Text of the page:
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BioPig for scalable analysis of big sequencing data

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This talk was adapted from my presentation at the Finishing in the Future 2011, Santa Fe, NM.

This talk was adapted from my presentation at the Finishing in the Future 2011, Santa Fe, NM.

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  • 1. BioPig: Hadoop-based Analytic Toolkit for Next-Generation Sequence Data Zhong Wang, Ph.D. Computational Biology Staff Scientist
  • 2. Cellulase The deep metagenome approach to discover cellulases for biofuel research
  • 3. Large data, large reward http://www.cazy.org/ Only 1% shared (>=95% identity) 50% validated activity Science. 2011 Jan 28;331(6016):463-7.
  • 4. Sequence data More data would be even better
  • 5. Rumen(2009) Rumen(2010) Rumen(2012) 17 Gb 250 Gb 1000 Gb But, can analysis keep up with data growth?
  • 6. Ideal solutions for the terabase problem 1.Scalable to 1Tb? 2.Performance (within hours)?
  • 7. High-Mem cluster Input/Output (IO)Memory
  • 8. MP/MPI solution: k-mer counting 1 2 3 4 Raw Data Data slices Each node/core has data and table slices Count table
  • 9. MP/MPI performance MPI version 412 Gb, 4.5B reads 2.7 hours on 128x24 cores NESRC HopperII MP Threaded version 268 Gb, 3B reads 5 days on 32 cores High-Mem Cluster • Experienced software engineers • Six months of development time • One nodes fails, all fail Problems: Fast, scalable
  • 10. Hadoop/Map Reduce framework • Google MapReduce – Data Parallel programming model to process petabyte data – Generally has a map and a reduce step • Apache Hadoop – Distributed file system (HDFS) and job handling for scalability and robustness – Data locality to bring compute to data, avoiding network transfer bottleneck
  • 11. Programmability: Hadoop vs Pig finding out top 5 websites young people visit
  • 12. BioPig: design goals • Flexible – every dataset is unique, data analysts have domain knowledge that is essential to optimize the analysis, – pluggable modules that analysts can use to build custom analytic pipelines, • High-Level – domain-specific language enable data analysts to create custom pipelines, – hide details of parallelism (too complex for most people), • Scalability – leverage data parallelism to speed up analytics, – integrate external tools and applications where necessary, – scale from 1 to hundreds of compute nodes with minimal effort and linear scalability. • Robustness – Data and computation are replicated across nodes to combat failures BioPIG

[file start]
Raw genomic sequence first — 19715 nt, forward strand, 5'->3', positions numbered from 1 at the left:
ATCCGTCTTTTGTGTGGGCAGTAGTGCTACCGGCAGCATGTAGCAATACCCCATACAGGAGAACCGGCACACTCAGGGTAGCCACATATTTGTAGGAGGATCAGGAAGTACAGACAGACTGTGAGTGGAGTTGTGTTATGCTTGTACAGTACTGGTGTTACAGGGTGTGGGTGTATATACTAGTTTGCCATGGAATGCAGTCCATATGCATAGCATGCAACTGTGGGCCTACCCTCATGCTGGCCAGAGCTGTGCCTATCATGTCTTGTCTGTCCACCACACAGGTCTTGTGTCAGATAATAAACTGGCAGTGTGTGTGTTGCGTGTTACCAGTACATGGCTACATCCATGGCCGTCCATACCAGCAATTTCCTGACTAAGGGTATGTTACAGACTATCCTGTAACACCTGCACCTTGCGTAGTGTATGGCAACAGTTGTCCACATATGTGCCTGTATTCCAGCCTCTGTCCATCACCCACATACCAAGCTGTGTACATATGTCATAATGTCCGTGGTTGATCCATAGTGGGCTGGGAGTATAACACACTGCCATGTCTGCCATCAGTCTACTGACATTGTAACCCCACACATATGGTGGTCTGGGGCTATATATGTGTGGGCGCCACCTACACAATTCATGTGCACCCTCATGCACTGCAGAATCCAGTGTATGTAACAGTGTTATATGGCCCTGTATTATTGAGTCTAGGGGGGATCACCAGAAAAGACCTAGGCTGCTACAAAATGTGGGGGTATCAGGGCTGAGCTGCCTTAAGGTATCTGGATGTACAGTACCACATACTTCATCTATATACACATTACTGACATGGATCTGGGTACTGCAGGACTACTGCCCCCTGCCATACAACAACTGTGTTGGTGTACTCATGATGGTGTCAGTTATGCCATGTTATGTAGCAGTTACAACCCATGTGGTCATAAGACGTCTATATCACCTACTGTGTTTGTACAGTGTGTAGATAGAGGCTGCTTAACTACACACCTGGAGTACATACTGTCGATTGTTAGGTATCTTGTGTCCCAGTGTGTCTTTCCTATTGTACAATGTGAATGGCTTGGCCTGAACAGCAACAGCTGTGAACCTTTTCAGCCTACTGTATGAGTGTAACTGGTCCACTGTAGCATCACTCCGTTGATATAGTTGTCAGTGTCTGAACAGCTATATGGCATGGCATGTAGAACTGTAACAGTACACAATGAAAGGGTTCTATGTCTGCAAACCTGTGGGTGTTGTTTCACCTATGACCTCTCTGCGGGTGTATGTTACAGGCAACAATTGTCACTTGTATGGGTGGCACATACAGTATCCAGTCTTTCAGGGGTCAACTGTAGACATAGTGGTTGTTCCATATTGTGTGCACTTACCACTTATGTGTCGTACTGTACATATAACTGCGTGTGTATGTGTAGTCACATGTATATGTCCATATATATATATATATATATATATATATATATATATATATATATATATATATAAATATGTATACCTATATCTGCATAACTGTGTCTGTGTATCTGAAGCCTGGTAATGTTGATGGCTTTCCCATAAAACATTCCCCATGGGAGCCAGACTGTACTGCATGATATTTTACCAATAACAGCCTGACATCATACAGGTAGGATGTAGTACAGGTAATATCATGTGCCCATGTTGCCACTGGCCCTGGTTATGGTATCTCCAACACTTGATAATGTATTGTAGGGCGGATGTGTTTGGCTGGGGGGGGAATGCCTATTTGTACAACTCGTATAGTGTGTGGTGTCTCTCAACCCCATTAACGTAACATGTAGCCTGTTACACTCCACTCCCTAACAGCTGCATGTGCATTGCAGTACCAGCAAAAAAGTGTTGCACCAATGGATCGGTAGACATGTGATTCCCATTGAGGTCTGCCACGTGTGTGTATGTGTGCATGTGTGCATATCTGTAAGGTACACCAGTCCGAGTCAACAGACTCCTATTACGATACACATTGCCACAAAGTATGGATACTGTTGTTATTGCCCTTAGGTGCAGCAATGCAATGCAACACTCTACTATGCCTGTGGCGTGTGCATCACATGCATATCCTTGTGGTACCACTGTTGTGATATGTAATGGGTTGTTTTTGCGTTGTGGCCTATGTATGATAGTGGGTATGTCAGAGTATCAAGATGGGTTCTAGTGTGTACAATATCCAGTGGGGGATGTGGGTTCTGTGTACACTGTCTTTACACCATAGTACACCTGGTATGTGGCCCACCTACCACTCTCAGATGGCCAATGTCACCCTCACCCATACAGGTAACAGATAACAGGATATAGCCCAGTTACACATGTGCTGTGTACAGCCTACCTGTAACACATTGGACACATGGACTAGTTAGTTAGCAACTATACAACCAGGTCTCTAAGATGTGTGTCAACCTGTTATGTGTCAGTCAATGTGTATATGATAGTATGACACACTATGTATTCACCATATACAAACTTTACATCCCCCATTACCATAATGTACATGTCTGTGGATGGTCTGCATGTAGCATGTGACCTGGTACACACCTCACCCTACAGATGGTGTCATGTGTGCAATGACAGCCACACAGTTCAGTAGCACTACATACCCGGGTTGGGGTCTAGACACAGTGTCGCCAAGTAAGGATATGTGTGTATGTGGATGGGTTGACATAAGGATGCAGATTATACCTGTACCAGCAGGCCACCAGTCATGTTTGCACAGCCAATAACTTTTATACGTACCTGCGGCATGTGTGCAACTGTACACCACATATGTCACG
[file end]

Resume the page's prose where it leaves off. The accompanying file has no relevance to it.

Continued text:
• 13. Runs on any hardware supporting Hadoop • JGI Titanium (commodity hadoop cluster) – Up to 20 16-cores 32GB RAM 1.799Ghz, 1G Ethernet • NERSC Magellan Cloud Testbed – Up to 200 8-core 24GB RAM, and 2.67GHz Nehalem processors, 10Gbit InfiniBand, GPFS • Amazon AWS – Elastic MapReduce with cluster compute nodes (23 GB of memory, 2 x Intel quad-core “Nehalem” architecture 1690 GB of instance storage, 10G Ethernet
  • 14. BioPig Modules Blast Input/Output (Fasta,q) K-mer Counter Assembly
  • 15. How k-mer count is implemented Load Mapper Shuffle /sort Reducer Merge <id1, header, ‘attagc’> <id2, header, ‘gttagg’> <id1, ‘atta’>, <id1,’ttag’> <id2, ‘gtta’>, <id2, ‘ttag’> <‘atta’, id1>, <‘ttag’, id1, id2> <‘gtta’, id2>, <‘tagg’, id2> <‘atta’, 1>, <‘ttag’, 2> <‘gtta’, 1>, <‘tagg’, 1> <‘atta’, 3>, <‘ttag’, 2> <‘gtta’, 2>, <‘tagg’, 1>
  • 16. A 7-liner BioPig script for k-mer counting
  • 17. Rumen metagenome gene discovery pipeline Read preprocess (remove artifacts) pigBlast (blast reads against known cellulases) pigAssembler (Assemble reads into contigs) pigExtender (Extend contigs into full-length enzymes)
  • 18. Cloud solution to large data BioPig- Blaster BioPig- Assembler BioPig- Extender BioPIG BioPig: 61 lines of code MPI-extender: ~12,000 lines (vs 31 in BioPig) Flexibility Programmability Scalability x x
  • 19. Conclusions Hadoop-based BioPig shows great potential for scalable analysis on very large sequence data, it is robust and easy to use.
  • 20. Challenges in application • IO optimization, e.g., reduce data copying • Some problems do not easily fit into map/reduce framework, e.g., graph-based algorithms • Integration into exiting framework, Galaxy
  • 21. Acknowledgement • Karan Bhatia • Henrik Nordberg • Kai Wang • Rob Egan • Alex Sczyrba • Jeremy Brand @JGI/NERSC • Shane Cannon @NERSC BioPIG

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